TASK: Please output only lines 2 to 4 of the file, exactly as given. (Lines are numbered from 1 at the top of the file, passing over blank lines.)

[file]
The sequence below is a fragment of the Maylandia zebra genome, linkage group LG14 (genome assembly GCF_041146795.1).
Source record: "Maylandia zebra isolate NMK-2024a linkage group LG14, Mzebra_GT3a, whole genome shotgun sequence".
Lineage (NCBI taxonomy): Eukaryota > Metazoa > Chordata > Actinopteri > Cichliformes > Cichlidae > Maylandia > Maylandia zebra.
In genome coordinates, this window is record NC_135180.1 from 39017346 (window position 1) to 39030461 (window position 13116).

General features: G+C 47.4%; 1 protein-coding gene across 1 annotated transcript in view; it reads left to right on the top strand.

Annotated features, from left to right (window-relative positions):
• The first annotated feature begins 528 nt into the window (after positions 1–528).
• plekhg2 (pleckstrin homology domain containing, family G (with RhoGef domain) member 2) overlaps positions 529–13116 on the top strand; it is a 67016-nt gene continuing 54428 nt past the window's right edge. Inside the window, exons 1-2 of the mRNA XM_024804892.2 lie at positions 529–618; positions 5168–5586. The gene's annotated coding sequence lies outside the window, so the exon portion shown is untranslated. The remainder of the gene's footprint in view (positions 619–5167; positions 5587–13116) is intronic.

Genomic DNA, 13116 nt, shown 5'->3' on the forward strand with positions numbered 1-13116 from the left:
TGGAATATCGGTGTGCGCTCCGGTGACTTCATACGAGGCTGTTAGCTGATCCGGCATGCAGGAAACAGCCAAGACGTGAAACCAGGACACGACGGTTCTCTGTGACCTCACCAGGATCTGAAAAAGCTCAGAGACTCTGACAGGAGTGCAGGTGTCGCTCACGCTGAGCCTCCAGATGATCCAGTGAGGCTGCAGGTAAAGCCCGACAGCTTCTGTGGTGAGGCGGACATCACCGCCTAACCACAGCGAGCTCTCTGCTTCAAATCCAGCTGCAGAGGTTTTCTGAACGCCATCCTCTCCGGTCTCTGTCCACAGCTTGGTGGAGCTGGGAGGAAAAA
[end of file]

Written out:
Source record: "Maylandia zebra isolate NMK-2024a linkage group LG14, Mzebra_GT3a, whole genome shotgun sequence".
Lineage (NCBI taxonomy): Eukaryota > Metazoa > Chordata > Actinopteri > Cichliformes > Cichlidae > Maylandia > Maylandia zebra.
In genome coordinates, this window is record NC_135180.1 from 39017346 (window position 1) to 39030461 (window position 13116).